To say the phrase “I’m looking for something turn-key” is common, would be an understatement. Over 350,000 people type some form of the phrase “turn-key business opportunity” into Google’s search bar each month. This means that close to 1% of our U.S. population is looking for a revenue model that is “turn-key”.

The premise of a “turn-key” business model is that the business they buy into will come with a step-by-step formula for success. A person looking for something turn-key is usually in the hunt for something they can simply add in a little money or elbow grease.

Many people today acknowledge the need to bring in extra income but know they have no time or money to make mistakes on their first business venture. The fear of loss, being what it is, forces many to search out businesses that are truly turn-key. They're hoping these turn-key businesses will allow them to move into another revenue stream without a steep learning curve. And this concept has allowed franchising, the number one business model in America, to flourish.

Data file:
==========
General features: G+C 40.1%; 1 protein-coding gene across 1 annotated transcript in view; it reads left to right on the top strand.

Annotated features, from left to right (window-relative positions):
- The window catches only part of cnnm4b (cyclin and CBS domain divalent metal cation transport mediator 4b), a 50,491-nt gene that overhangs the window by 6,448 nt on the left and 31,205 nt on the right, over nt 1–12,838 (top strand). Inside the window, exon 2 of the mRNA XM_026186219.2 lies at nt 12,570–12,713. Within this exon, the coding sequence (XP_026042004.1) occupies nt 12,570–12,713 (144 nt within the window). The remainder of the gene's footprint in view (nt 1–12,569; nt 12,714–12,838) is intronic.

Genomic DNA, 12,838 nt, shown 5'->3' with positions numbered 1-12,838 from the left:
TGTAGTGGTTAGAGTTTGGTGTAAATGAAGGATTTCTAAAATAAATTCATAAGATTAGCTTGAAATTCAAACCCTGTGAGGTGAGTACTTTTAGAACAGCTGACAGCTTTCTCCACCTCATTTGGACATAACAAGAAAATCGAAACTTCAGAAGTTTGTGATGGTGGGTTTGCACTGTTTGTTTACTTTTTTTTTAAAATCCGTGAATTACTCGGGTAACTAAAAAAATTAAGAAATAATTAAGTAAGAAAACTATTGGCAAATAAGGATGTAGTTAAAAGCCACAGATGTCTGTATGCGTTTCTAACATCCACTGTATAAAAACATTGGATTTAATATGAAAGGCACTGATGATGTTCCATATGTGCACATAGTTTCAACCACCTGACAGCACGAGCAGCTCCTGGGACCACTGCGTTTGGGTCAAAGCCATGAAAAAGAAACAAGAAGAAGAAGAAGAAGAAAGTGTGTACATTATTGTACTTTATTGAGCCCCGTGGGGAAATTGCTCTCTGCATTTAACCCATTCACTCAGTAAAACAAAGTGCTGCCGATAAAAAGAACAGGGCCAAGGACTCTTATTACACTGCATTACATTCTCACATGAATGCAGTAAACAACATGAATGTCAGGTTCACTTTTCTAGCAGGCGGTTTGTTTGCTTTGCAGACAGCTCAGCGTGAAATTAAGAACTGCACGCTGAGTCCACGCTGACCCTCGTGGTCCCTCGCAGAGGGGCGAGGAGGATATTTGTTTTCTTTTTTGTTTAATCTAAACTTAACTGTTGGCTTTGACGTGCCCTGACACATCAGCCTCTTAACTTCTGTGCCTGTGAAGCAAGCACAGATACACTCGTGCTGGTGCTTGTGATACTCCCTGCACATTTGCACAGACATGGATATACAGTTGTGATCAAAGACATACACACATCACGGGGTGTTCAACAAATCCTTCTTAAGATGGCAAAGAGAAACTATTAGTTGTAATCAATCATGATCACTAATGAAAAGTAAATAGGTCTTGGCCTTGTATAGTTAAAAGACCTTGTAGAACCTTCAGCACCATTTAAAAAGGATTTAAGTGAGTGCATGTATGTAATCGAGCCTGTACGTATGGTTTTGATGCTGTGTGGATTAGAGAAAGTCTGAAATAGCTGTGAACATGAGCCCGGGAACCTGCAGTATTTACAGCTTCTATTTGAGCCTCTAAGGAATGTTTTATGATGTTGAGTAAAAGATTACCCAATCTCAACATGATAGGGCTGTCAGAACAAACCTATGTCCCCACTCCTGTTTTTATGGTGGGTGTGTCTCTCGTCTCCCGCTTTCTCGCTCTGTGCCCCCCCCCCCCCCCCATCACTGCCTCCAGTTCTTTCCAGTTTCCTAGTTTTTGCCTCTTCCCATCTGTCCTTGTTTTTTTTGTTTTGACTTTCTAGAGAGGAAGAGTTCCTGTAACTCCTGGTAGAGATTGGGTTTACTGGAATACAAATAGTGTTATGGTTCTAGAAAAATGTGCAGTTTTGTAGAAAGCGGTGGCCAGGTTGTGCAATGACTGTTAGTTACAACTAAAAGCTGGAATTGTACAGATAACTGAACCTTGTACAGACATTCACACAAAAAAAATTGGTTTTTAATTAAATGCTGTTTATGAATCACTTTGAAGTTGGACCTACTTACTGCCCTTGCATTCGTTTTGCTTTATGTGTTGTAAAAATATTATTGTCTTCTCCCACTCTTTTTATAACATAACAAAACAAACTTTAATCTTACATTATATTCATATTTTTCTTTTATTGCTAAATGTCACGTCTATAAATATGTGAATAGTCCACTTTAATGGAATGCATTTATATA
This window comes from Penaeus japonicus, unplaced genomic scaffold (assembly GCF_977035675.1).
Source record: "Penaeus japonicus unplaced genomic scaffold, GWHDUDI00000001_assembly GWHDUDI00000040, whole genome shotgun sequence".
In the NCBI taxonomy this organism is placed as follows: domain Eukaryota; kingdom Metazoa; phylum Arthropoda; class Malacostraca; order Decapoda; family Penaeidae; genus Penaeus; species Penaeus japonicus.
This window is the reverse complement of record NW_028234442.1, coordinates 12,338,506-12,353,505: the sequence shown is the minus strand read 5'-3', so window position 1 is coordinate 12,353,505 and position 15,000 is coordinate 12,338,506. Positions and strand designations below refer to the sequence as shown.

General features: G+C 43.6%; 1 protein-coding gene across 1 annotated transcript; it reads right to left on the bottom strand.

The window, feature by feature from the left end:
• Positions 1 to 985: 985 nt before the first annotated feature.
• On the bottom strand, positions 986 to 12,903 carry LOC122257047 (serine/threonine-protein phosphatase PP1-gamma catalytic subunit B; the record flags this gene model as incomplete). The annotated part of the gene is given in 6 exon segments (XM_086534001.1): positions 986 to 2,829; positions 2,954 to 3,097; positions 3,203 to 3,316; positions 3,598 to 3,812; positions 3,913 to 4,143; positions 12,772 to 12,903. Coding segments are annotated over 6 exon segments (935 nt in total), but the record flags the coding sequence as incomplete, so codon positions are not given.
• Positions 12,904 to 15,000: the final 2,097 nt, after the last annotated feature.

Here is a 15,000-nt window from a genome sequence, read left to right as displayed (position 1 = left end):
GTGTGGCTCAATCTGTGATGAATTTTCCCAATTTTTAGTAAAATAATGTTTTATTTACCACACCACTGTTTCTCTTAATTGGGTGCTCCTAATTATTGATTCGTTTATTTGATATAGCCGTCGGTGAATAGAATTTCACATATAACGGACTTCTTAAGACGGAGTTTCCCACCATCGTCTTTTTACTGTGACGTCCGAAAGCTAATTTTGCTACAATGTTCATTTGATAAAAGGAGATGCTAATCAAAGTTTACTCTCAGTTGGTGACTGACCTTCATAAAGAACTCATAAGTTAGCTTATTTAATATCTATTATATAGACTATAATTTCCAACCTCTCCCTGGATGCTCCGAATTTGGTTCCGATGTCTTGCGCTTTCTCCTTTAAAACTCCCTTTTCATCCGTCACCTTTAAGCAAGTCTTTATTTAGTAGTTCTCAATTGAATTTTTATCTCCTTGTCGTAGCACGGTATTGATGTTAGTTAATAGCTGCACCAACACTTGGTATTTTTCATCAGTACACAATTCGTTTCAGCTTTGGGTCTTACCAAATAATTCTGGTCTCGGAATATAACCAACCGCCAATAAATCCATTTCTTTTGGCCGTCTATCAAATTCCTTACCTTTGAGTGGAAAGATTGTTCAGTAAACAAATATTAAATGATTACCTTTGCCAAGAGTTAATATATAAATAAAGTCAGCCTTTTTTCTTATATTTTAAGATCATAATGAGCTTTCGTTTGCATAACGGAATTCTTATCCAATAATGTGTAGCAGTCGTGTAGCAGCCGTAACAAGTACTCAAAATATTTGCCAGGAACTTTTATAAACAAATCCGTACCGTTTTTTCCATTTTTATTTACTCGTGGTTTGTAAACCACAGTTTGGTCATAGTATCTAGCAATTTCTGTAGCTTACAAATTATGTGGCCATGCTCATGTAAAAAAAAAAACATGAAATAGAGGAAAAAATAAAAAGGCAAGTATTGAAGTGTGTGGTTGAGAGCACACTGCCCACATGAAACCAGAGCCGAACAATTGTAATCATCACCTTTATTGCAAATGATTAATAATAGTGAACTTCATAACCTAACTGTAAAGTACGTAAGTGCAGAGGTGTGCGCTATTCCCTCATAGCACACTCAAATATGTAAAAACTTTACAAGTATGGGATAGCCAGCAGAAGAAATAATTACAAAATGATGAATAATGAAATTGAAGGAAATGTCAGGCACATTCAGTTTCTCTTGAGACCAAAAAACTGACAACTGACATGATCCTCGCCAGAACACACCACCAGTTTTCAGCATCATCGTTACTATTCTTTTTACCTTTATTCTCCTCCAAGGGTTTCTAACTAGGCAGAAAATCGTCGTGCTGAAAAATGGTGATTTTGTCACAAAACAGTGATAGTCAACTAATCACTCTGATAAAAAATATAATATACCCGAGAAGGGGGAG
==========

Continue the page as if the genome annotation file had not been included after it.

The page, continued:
Ray Kroc of McDonald’s showed the world that a turn-key operation is a “working model”. It's a model that is tried and true. It's a model that can be followed to create a fairly accurate predetermined financial return. Most importantly, it can be done by someone with no industry experience.


There are 4 main elements of a turn-key business:

1. The model can stand up to any forms of due diligence; there's a working, successful model in place.

2. A predetermined return can be forecasted.

3. No industry experience is required. Anybody can do it if they meet the financial qualifications.

4. There is some form of “out” clause or exit strategy in place.


The Pros and Cons: